Type II - Hunter syndrome

It affects mainly boys. Type II accounts for about 20% of all mucopolysaccharidoses cases. In Poland one girl has been diagnosed with Hunter syndrome.

Hunter syndrome shows X-linked recessive inheritance. Mothers pass the defective gene to a son except very rare cases when also girls are affected by the disorder. Worldwide there are 13 diagnosed cases of incidence in girls including one case in Poland. Boys receive the Y chromosome from their father and have only one X chromosome inherited from their mother. A woman who carries the Hunter syndrome gene has one normal and one defective chromosome X. If she passes along the defective gene to son, he will not have any genes with the correct information concerning enzyme production and will be affected by Hunter syndrome. If a mother carries the defective gene there is a one in two chance that a son will suffer from the disorder. The risk of having an affected baby by a mother's sisters and sisters of her mother is also 50%.

There are two clinical subtypes of the disorder.

Type A – severe

A severe form. According to international statistics it affects about 84% of the patients diagnosed with Hunter syndrome. It shows symptoms typical of mucopolysaccharidosis such as:

  • skeletal changes (enlarged flat bones and shorthened deformed long bones)
  • enlarged liver
  • heart defects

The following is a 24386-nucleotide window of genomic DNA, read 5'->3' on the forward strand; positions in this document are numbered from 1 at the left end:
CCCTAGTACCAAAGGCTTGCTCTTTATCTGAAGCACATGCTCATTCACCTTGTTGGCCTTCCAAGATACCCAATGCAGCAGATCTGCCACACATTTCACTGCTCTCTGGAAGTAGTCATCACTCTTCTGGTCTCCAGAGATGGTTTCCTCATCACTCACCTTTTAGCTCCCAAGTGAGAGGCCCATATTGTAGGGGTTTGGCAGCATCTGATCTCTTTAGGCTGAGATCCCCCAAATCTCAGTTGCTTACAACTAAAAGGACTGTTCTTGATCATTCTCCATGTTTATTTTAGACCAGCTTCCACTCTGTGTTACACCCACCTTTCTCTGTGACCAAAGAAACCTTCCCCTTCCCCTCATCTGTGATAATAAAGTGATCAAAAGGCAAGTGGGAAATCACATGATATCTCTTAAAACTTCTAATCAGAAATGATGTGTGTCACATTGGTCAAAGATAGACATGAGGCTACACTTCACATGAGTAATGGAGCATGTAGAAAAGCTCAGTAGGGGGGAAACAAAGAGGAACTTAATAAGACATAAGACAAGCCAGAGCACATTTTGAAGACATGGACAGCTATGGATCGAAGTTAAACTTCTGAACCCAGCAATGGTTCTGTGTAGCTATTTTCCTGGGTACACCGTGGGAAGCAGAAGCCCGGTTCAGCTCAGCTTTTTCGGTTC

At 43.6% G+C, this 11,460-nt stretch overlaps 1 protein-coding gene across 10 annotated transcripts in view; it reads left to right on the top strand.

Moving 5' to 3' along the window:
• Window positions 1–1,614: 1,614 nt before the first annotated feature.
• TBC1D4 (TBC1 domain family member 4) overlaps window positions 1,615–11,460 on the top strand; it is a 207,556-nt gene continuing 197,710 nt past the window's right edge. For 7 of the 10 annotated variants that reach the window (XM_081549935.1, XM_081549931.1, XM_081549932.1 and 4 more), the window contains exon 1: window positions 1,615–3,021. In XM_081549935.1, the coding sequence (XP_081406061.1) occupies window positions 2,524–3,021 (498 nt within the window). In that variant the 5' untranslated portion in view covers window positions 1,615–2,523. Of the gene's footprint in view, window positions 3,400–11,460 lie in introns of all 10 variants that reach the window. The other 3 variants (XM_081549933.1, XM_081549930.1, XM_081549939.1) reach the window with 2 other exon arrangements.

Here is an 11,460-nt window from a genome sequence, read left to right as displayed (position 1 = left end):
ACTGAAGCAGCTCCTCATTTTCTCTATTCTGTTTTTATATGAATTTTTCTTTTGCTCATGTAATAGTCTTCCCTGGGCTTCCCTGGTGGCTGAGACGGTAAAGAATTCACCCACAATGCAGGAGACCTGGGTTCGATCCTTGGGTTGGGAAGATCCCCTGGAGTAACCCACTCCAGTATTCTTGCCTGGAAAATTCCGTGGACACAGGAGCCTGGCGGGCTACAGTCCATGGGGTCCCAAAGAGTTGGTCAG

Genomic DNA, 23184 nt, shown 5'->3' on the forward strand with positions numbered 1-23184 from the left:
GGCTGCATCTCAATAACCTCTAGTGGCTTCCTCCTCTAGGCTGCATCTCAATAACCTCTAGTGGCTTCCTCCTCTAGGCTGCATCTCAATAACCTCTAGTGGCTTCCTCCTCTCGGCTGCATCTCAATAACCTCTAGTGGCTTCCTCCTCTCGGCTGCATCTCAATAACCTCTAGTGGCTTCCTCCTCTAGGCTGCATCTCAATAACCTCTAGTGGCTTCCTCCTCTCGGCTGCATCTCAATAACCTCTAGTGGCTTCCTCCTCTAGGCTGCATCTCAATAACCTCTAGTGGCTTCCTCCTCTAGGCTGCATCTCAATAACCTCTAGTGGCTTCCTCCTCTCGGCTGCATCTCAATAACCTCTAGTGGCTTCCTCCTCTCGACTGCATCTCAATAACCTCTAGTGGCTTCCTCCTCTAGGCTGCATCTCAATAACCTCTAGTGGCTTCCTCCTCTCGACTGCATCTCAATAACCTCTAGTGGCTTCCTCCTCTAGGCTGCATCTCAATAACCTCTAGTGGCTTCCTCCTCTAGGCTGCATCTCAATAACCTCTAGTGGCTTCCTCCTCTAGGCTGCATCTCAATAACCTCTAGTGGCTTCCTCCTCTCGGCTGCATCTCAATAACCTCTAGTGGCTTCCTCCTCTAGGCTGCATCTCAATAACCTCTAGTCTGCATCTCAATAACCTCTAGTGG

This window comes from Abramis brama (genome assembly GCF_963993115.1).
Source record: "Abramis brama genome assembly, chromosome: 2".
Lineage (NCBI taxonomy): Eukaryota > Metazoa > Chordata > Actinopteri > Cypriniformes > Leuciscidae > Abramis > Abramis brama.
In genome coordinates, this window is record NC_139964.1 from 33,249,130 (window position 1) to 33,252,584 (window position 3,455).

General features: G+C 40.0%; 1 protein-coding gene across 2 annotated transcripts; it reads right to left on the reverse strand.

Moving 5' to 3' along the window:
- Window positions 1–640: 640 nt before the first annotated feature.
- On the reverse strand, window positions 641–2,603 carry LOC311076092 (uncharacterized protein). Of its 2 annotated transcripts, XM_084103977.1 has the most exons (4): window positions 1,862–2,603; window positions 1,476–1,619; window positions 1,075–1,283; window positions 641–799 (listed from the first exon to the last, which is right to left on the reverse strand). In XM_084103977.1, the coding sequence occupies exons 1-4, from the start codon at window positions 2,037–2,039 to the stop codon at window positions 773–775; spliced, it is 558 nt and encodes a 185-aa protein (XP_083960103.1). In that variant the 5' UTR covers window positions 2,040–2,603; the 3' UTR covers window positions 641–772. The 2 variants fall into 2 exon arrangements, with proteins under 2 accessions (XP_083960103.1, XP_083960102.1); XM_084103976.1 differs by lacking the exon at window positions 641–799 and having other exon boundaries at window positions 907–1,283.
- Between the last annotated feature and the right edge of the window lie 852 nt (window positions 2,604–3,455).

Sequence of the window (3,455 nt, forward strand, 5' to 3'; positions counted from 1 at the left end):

• joint stiffness
  • mental retardation
  • coarse facial features
  • short stature
  • umbilical and inguinal hernias
  • hearing impairment

Type B – mild

The patient's body produces residual quantities of the iduronate sulfatase enzyme. The skeletal irregularities are less evident; either there is no mental retardation or it is moderate, bone changes are far less accentuated.

Deficient enzyme : iduronate sulfatase

The enzyme is required to break down substances called glycosaminoglycans (GAG). Since patients affected by Hunter syndrome cannot break these substances down, glycosaminoglycans gradually collect in different organs resulting in their damage.


On 8 January 2007 the European Commission approved the Elaprase formulation as a treatment for MPS Type II in the European Union. Since 24 November 2008 patients suffering from mucopolysaccharidosis type II have had access to long-term enzyme replacement therapy with Elaprase, which a synthetic version iduronate sulfatase. Thanks to this therapy the symptoms of the disorder are alleviated. Since the treatment has not been in use long enough, the research on long-term effects of the therapy is in progress.

Without the treatment patients affected by the severe form usually did not live into the second decade

© Przemysław Racinowski